Gratitude journaling – don’t do it every day!

This is a short response to a good article I read about Gratitude Journaling.

Few things that I would like to point to out to anyone who thinks of start doing it OR has abandoned it (like I did a couple of months ago) and is looking for a way back.

First things first – I strongly suggest you read the article Gratitude Journaling for Cynics

You will find extensive description what it is, how to do it and ready to use templates. Everything you need to begin today.

What is gratitude journaling?

Gratitude journaling is the simple practice of writing down things for which you are grateful. It can be done on your laptop, smartphone, notebook, napkin, sticky note… It really does not matter as long as you write down the things you are thankful for.

Why doing it?

The sole purpose of this ritual is to focus your whole being on the positive aspects of your life. To remind yourself that what you are and what you have now can vanish any moment

By what you have now, the emphasis is not on the personal belongings, but more broadly – your family, your friends, your health…

Don’t do it every day!

Gratitude journaling should be a thoughtful and mindful to experience the positive effect of it. The problem is, in my opinion, when you push to make this practice a habit. This is when there is a risk to become mindless activity, such as brushing your teeth. You don’t think too much of doing it, because the result expected is clean teeth. It is external to your mind and attitude towards life. But the purpose of journaling is internal, it is in the way you think and see the world. Thus, it needs to be done mindfully and NOT as a habit or a daily routine.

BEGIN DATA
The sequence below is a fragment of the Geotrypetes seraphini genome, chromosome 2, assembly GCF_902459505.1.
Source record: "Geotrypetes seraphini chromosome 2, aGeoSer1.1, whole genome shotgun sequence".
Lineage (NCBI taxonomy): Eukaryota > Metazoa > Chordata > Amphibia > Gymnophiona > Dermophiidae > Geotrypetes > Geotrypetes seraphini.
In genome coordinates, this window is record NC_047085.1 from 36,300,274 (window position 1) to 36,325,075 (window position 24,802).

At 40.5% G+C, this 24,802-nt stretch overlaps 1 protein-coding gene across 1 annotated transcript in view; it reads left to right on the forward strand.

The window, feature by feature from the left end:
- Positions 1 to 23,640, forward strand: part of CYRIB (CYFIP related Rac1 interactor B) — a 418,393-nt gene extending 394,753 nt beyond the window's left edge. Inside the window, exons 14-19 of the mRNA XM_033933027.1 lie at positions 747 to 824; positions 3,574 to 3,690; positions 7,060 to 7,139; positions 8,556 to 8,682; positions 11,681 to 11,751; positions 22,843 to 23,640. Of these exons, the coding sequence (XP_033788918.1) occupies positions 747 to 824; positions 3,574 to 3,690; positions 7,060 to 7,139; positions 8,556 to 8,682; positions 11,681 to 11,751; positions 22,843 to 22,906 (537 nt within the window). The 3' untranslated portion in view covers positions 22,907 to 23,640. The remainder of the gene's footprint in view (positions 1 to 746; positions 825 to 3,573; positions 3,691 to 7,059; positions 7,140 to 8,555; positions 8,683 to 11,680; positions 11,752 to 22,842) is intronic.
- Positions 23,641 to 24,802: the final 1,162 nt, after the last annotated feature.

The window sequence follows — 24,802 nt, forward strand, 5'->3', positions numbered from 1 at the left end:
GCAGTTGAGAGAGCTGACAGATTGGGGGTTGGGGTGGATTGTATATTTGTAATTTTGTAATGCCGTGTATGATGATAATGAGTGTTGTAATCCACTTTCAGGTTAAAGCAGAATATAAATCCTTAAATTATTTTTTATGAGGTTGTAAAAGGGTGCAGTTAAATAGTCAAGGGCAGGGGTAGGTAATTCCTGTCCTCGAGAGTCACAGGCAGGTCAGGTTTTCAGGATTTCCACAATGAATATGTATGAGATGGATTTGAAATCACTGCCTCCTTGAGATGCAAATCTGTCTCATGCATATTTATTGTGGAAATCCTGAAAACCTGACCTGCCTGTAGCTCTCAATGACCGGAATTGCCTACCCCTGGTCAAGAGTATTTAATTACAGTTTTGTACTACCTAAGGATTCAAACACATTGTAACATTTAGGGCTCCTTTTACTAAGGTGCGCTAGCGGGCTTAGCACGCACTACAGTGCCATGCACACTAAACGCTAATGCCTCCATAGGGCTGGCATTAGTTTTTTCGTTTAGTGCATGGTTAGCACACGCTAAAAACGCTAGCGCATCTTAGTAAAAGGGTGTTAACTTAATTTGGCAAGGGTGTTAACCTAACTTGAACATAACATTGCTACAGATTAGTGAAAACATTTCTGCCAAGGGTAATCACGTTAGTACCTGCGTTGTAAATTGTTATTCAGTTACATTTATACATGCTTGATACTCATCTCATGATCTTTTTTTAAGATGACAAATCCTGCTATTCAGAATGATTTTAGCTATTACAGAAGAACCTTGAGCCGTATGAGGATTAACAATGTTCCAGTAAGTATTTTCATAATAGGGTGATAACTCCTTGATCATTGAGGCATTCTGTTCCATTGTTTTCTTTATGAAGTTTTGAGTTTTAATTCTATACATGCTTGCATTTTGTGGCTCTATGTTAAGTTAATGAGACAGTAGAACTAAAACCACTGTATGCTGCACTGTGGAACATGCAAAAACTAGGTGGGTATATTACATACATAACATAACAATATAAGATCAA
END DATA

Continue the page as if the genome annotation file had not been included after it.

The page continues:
How often and when to do it?

My approach is somewhat more reactive to the external world instead of routinely journaling. Every second around us something awful is happening and our usual reaction is “Oh god… this is horrible”, “I can’t believe this is happening” … We see people in worst condition than us – mentally, physically, economically. People suffer because of millions of reasons.

The moment I catch myself feeling bad or sorry about something that happened to someone, this is when I do the gratitude journaling. For example, I see a devastated person because of the loss of close relative – I stop, and write down just 1 sentence – “I am grateful, that everyone I care are healthy and alive”. At this point, the effect of gratitude journaling arguably is the strongest. The sight of our peoples’ reaction to their lost usually leads to the realization that you still have it. We often tend to take everything for granted, but even the ability to walk, see, hear and talk can cause immense discomfort. Realizing that you have it and someone does not, makes you appreciate and value it more. Writing it down simply confirms the realization and helps you see the better side of your life.

 

Photo by Joshua Earle on Unsplash

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